Ancient Art and Architecture Final Exam Notes

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Art History
Roger Mc Cleary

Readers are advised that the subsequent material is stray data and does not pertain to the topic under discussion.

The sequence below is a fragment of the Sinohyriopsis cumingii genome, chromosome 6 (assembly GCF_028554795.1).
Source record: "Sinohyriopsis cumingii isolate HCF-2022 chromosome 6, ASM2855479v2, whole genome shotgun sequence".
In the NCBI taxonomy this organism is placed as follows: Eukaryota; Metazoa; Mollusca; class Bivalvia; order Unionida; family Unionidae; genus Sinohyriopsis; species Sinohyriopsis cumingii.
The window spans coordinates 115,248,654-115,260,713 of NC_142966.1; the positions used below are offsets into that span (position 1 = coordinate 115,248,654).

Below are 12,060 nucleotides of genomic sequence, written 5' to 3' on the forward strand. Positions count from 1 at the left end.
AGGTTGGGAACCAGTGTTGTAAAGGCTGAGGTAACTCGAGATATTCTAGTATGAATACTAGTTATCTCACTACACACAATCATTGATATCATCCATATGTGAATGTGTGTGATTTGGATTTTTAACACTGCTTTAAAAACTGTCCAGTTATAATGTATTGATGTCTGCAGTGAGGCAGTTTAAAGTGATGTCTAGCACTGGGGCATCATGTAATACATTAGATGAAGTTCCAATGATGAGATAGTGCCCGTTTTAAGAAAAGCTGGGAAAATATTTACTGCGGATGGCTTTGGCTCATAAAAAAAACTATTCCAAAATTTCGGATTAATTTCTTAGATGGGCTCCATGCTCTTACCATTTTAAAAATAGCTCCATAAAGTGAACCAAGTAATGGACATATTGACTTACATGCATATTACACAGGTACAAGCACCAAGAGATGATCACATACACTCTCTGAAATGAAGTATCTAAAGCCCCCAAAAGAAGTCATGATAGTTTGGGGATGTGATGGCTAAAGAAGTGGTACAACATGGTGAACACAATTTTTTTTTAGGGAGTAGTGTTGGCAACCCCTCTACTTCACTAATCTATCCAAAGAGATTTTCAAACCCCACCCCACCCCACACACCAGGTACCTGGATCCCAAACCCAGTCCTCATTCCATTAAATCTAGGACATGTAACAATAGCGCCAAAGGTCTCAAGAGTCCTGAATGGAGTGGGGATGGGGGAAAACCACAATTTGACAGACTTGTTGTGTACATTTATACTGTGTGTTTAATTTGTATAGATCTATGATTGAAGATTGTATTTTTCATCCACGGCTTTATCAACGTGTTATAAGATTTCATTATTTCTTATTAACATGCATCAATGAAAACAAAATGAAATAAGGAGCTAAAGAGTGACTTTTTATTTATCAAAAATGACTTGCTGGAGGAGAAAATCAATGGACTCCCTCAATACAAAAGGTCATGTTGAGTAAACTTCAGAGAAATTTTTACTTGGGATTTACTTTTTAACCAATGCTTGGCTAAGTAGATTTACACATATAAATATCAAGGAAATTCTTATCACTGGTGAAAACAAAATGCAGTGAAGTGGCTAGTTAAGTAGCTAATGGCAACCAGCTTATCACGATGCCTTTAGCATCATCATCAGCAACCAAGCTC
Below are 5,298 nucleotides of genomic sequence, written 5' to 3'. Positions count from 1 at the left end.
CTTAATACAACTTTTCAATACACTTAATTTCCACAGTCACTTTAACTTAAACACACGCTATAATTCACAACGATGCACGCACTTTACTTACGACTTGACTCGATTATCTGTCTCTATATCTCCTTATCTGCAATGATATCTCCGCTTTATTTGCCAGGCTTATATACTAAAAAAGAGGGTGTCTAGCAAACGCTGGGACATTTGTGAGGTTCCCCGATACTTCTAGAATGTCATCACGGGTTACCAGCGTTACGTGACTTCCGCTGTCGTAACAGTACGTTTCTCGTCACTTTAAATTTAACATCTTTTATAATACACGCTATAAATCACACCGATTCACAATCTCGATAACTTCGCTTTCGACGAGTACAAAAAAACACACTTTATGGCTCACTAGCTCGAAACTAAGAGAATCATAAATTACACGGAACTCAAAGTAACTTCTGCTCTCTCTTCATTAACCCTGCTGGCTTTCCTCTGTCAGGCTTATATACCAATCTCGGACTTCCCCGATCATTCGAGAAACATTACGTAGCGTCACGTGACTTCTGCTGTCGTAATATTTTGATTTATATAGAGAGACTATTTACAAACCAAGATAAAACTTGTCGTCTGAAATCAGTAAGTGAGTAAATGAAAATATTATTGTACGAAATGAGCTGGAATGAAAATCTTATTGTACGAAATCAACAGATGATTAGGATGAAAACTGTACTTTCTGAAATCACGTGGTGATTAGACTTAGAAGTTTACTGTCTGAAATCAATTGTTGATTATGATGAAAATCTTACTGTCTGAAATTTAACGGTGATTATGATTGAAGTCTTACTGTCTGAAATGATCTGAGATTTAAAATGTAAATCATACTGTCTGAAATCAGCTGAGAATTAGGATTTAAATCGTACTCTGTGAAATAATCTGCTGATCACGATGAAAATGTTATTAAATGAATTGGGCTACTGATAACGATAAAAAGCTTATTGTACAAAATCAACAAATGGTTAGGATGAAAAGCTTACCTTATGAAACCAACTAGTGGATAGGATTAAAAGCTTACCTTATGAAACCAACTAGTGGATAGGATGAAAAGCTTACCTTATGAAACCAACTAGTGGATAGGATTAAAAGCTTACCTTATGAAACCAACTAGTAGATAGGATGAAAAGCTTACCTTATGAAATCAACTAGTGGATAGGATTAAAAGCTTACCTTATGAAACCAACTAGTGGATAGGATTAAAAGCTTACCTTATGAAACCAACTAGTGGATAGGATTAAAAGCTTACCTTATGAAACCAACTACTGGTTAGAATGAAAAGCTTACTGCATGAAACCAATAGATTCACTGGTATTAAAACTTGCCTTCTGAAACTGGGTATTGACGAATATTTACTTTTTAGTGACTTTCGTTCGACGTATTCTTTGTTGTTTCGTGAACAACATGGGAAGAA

Ancient Art and Architecture Final Exam Notes Part I - Cumulative Term Listings: A Apse: Large, semicircular or polygonal recess in a church, arched/with a domed roof. Usually contains an altar. Apsidal: Related to Apse. Antefixe(s): An upright ornament along the eaves of a tiled roof designed to conceal the joints between the rows of tiles. Agora: Central spot in Greek city-states. The word means “gathering place” or “assembly” and references the spot in Greek city-states where public gatherings would occur for art, athletics, military, etc.… Acropolis: A citadel or fortified part of an ancient Greek city, typically built on a hill, ex. Ancient citadel at Athens containing the Parthenon. 91. Reconstruction drawing of the acropolis at Athens showing the placement of the major 5 century BCE buildings. Altar(s) of Temples: a room in a temple where the statue of the deity was located 97. Part of the procession from the Ara Pacis, 13-9BCE, height 155cm, Rome. (Altar enclosure was decorated with these reliefs) Aegean Palace Culture (The Sea Peoples): Palace culture on Crete, artworks made (bull-leaping) and great palaces established (Minoan ex/Knossos). Greek folk migrations from East around 1200-110 BCE caused the demise of this palace culture. Also caused the demise of Linear B. Atrium (Atria): Central hall or court in a building, with rooms/galleries springing off from it. 114. Plan of a traditional Roman atrium house. 115. Plan of a Roman house with the traditional atrium in front and a peristyle added at the back. 116. View from the fauces through the atrium into the peristyle of a house (the House of the Menander) in Pompeii, 1 century BCE. Arches: Curved symmetrical structure, spanning an opening and typically supporting the weight of a bridge, roof, wall, etc.. Analepsis: Unseen scenario which is proceeded by the current snapshot that an artist currently depicts. Ex/ Funerary vase, Analepsis= how the warrior died. Not shown in vase painting. Axial plans: plan where the design and the placement of individual elements are balanced and strictly symmetrical for organizational coherence. Rigorous axial symmetry is combined with a play of curved and rectangular forms to produce a climactic ascent to the apex 92. Reconstruction drawing of the sanctuary of Fortuna at Praeneste, Roman, 1 century BC. Amphitheatre: Round/oval building, typically unroofed, with a central space for the presentation of drama/sporting events. The seating can be one directional, or surrounding, and is almost always sloping downward. 88. The theatre at Epidauros, 4 century BC (regular Greek theatre – semicircle instead of fully encased oval arena) 124. The Colosseum as shown on a coin minted AD238-244. 125. Exterior of the Colossem (the Flavian amphitheatre), inaugurated AD80, Rome. 126. Drawing of the Colosseum showing the structure without the addition of the applied orders Agon: Means “fight, struggle, contest” in Greek. Usually refers to a contest or struggle in the Olympic games or in a broader sense, public festivals and activities pertaining to Greek culture. Agon was also commonly referenced to Greek fatalism (predetermined events, inevitability). Aerial Perspective: B Black Figure Style: A technique for painting pottery that depended on figures in black silhouette incised detail and added colour. Bilateral Symmetry: Having matching left/right sides (perfect symmetry). In the case of a sculpture, both sides of it are symmetrical and if you cut it in half, both sides would be identical. Basilica Structures: Large hall-like structure with double colonnades and a semicircular apse. Brutal Portraiture: Image of a real person, not a generic portion (like Discus thrower, someone who cannot be identified). Captures human flaws (Pathos shown in face) brutalism and attempts to depict the real (non idealized) human being. 94. Titus, ca. AD80, height 196cm, Vatican Museums, Rome. Bathes *Roman+ or ‘Themae’: core wall construction and aqueducts; colossal bath establishments/all- round physical and educational establishments (public amenity) that serviced up to 5 to 6000 people at a time. The emperor subsidized the costs of using these bathes and there would be free food and games offered. These bathes were found all throughout the Roman Empire and were considered as a rest site for misery. 127. Plan of the Bath of Caracalle, AD 216. 128. Reconstruction of the frigidarium (Great Hall) of the Baths of Caracalla. Fototeca Unione. C Clamping (lead clamps): Used to unify adjoining block columns as supported ornaments. Coliseum: Large theatre or stadium, typically featuring drama, athletic or gladiatorial spectacles. 124. The Colosseum as shown on a coin minted AD238-244. 125. Exterior of the Colosseum (the Flavian amphitheatre), inaugurated AD80, Rome. 126. Drawing of the Colosseum showing the structure without the addition of the applied orders. Centaur: A mythological Greek creature, featuring the head, arms and torso of a human, with the body and legs of a horse. Columns (as framing devices): Cylindrical support of a door frame/pediment. Centering (scaffolding for arches): a temporary (normally wooden) framework for supporting a masonry arch or vault during construction before the structure is able to stand by itself Chiastic Pose: Cross-balance pose, demonstrated in sculptures. Curvilinearity/Curvilinear [in house plans]: Composed of or bound by curved lines. Cover tile of Roof: roof constructed of individual tiles Colossos: A larger then life-sized statue. Colonization (age of) 750 BCE: Demographic growth in 800 BCE, Greece was not capable of supporting large populations for a few reasons (bad agriculture, overpopulated Polis), this led to colonization. Most popular sites were the Eastern Mediterranean (Syria-Lebanon-Israel-Egypt), Southern Italy/Sicily, North Aegean, Black Sea, etc. Contrapposto Stance: A stance in which the majority of weight is put on one foot, giving the sculpture a leaning, relaxed look. 93. Augustus from Prima Porta, ca. 19BC, height 204cm, Vatican Museums, Rome. Corewall Cement Construction: technique and combination of materials including limestone, volcanic sand/ash, straws/rags and water. These are the building materials that sparked the modern architectural age we are living in. Compluvium (Cumpluvia): A space left unroofed over the court of a Roman dwelling, through which the rain fell into the impluvium or cistern Classical Sculptures: Refers to the new movement of sculptures/art, from 500-late 300 CE, which was divided into early, high and late periods. The classical style attempts to create realistic appearances and movements within their sculptures. Civic Art: Art created with the intention of beautifying the city, whether it’s monumental, architectural, structural, etc.… Cremation Burial: Early Greek heroic burial custom. Court (Royal) Art: art forms that exemplify or illustrate the elegant tastes or customs of a royal court — often opposed to folk art Copies of Original Greek Sculptures: Usually marble copies of original Greek Bronzes. Sometimes directly copied but can also copy elements of Greek bronzes and incorporate them into Roman marble copes, ex. Augustus of Prima Porta vs. Spear-Bearer. Chryselephantine: Gold-plated statues (for clothing) and ivory (for flesh), most likely constructed on a wood framework. D Domus (Domi): the type of house occupied by the upper classes and some wealthy freedmen during the Republican and Imperial eras. It could be found in almost all the major cities throughout the Roman territories Directionalism in Art: Technique used to depict sculptural direction or intent. This can be done through the manipulation of limbs, indicating a direction that the sculpture is acting in or a movement of the body and also in the depiction of the clothes, for example drapery folds can depict the direction (or wind blowing). Decorations vs. Ornaments: Both used to beautify something, difference is that decorations are 2D and ornaments are 3D. E Etrusco-Roman Podium Temples: - Etruscan before Romans; podium prevents floods and separates temple from everyday world. It also raises the temple up to the heavens. 117. Reconstruction drawing of a traditional Etruscan-early Roman type of temple. Entases of Columns: Classical columns that increase in diameter from top to bottom (Doric order and some Roman columns). Equestrian Statue (on horseback): statue of a person riding a horse Ekephora: Funerary procession with horses/chariots & mourners. Ekphora are depicted on ceramic vases such as in the Dipylon vase. F Frontally in Sculptures/Figurines: The literal head on view of an object. No attempt to shift body or depict dynamic poses, ex. Archaic statues. Forum (Fora): Public square or market place used for judicial and business purposes. Fauces: Entrance passage in a traditional Roman house leading to the atrium. 116. View from the fauces through the atrium into the peristyle of a house (the House of the st Menander) in Pompeii, 1 century BCE. Fantasy in Art: Refers to the depiction of dramatic events in art, possibly even mythological. This is art for the sake of art, and is often meant for civic use opposed to propaganda. Frieze(s) Sculpture: Sculptures which are incised into a solid surface, giving them a a 3D appearance on the 2D background. 97. Part of the procession from the Ara Pacis, 13-9BCE, height 155cm, Rome. 100. Romans attacked by barbarians, AD113, height of frieze ca. 100cm, Column of Trajan, Rome. 101. Victory writing on a shield, AD 113, height of frieze ca. 100cm, Column of Trajan, Rome. 102. Massacre of barbarians, AD108-193, height of frieze ca. 130cm, Column of Marcus Aurelius, Rome. Fresco Technique: Painting done in watercolour on wet plaster on a wall or ceiling, so that the colours penetrate the plaster and become fixed as it dries. 108. Second Style room from the Villa of the Mysteries, mid 1 century BCE, height (of figures) ca. 150cm, Pompeii. NB: This is an artistic development of the First Style; in Second Style, the walls were painted to suggest either that the confines of the room had been pushed back or that they had been totally removed. 109. Third Style wall from Boscotrecase, Roman wall painting from the late 1 century BCE. NB: The Third Style emphasized the flat confining nature of the walls, delighted in delicate and sophisticated details and outspokenly denied all appearance of rationality and logic. 111. Fourth Style room in the house of the Vettii. Roman wall paintings from the third st quarter of the 1 century AD, Pompeii. NB: The Fourth Style is a new synthesis between the Second Style’s spaciousness and the Third Style’s elegance. Female Nudity: Originally seen as untraditional/considered blaspheme. By 350 BCE, sculptures of the Greek God Aphrodite were found from Knidos, demonstrating a new interest in not only male nudity but female nudity as well (theorized as created for shock value). Figural art: Originally depicted on Greek vases, figural art was highly geometric during the 740s-700 BCE and by 720-onward we see more complex figures, more attempts at realistic interoperations. For example, the Diplon vase is very basic, very geometric figural art. Black/red figure painting features more complex figures. The content of figural art was also very concerned with the portrayal of heroic deeds and gods. G Garland(s): A circlet of flowers/leafs worn on the head as adornments. Used commonly as a device to symbolize distinction or prestige. Genre Subjects: Categorization of specific subjects/styles of artwork. For example, classical, early classical, Hellenistic, Augustan, high classical style, etc… all different genres/types of sculpture. Grave Goods: Used during early Greek warrior burial ceremonies. Goods would be buried with the dead, as indices of social status and roles. “Golden Age” Propaganda of Augustus: spreading of “promised peace” throughout the Roman Empire including the rebuilding of temples, public amenities, games in specific theatres/arenas, etc… Thought was meant to permeate across the people with happiness and future economic prosperity as its basis. 93. Augustus from Prima Porta, ca. 19BC, height 204cm, Vatican Museums, Rome. Giants vs. Gods (Gigantomachy): Classically depicted Greek art theme, in which the Gods are characterized as good and the Giants are bad. The gods/giants battle, the gods always winning, demonstrating their protection over humanity. H Hyper-realistic Anatomy and Portraiture: Showing wounds that are bleeding or death being administered. More theatrical way of depictions in sculpture. Difference between Brutal/Hyper realism is that Brutal= just as realistic, minus the dramatic exaggeration. You won’t see blood spewing out, or flesh ripping from a sword like you would in Hyper realism, as in the case of the suicidal Gaul and his wife. 102. Massacre of barbarians, ad108-193, height of frieze ca. 130cm, Column of Marcus Aurelius, Rome. Hierarchy Greek Society/Warrior Culture: Greek warrior culture was significant to social life, as ones social rank was based on their ability to wage war, the amount of valor they possessed, and ownership of iron arms, armor and horses. Hollow casting technique: Used to create many Greek sculptures. A hollow figure was created and filled with molten bronze and then washed with corrosive materials so the hollow casing would come off the sculpture. Hero(Heroization)/Hero-cults: The hero was defined by his ethos (character), arete (innate excellence) and semnos (revered majestic) . One became a hero for committing selfless and heroic acts (often mythological connection) and cults were formed around a hero/their tomb for worship as a demi-god. Hippodamus of Miletus andthrth-plan Cities: Ancient Greek architect and urban planner. Significant because between the 5 -4 century, he planned out several Greek cities and colonies. I Idealization/Idealizing: Regard or create something that is better then its actuality. For example, in classical sculpture, statues have idealized proportions (nice athletic body). st Incrustation Style (1 Pompeian Painting Style) of Interior Wall Decorations: consisted of covering the wall with plaster painted and shaped to look like different kinds of marble slabs. It was supposed to make the whole wall appear as if veneered with expensive foreign marbles, which is presumable the way palaces were decorated. Impulvium (impulvia, pl.): shallow pool leading to a cistern in the atrium of Roman house in which rainwater was collected 114. Plan of a Roman atrium house Illusionistic sculpting (chiaroscuro): eg. Of ‘anatomy’ ‘beneath’ drapery folds) and painting, using manipulation of light and shade/shadow effects to give 3D appearance. Iron Age: ca. 1200BCE to the present Ideology: how you formulate an idea in your head; collethive viewpoint or outlook. Greek ideology based around binary opposites. Much of the art in the 5 century is defined by this notion. K Krater: wide-mouthed mixing bowl Kouros (Kouroi, pl.): nude male standing figure in bronze, stone, etc with left foot forward. Kore (Korai, pl.): female standing figure in bronze, metal or stone, 99.9% of the time dressed. L Late geometric period: create stark figures against pot that tell a narrative Lappet Wig: Believed to have Egyptian origins, are present in some Greek sculptures but changed slightly as demonstrated in Daedalic sculptures, which feature geometric patterns for the hair but still features that over the shoulder, energetic short haired cut. M Motion line(s) vs. modeling lines: Motion lines= indicate motion of the statue. For example, when Nike lifts her arm, the drapery may seem pulled, to reflect the action of the sculpture. Modeling lines are lines intended on further idealizing the sculpture, giving it shape and form. For example, Augustus of Prima Porta has a breastplate on but his athletic proportions are idealized through the incised modeling lines, demonstrating his athletic figure. Mesomorph body type: the ideal body type; muscular arms and legs, triangular chest, narrow waist Metaphor(s): hidden meaning or contemporary add-on meanings; can be visual Metope(s): stone or terracotta panels alternating with triglyphs in the Doric order. Megaron (megora, pl.): term used for a large house structure and even applied to a king’s palace by Homer with A-line roof structures Maeonder(s) motif: The ‘filler’ art in Greek pottery, armor decoration and textile patterns, which is a repetitive and the purpose of its presence, is to decorate the vase/fill the space. Divided into three types, simple, comp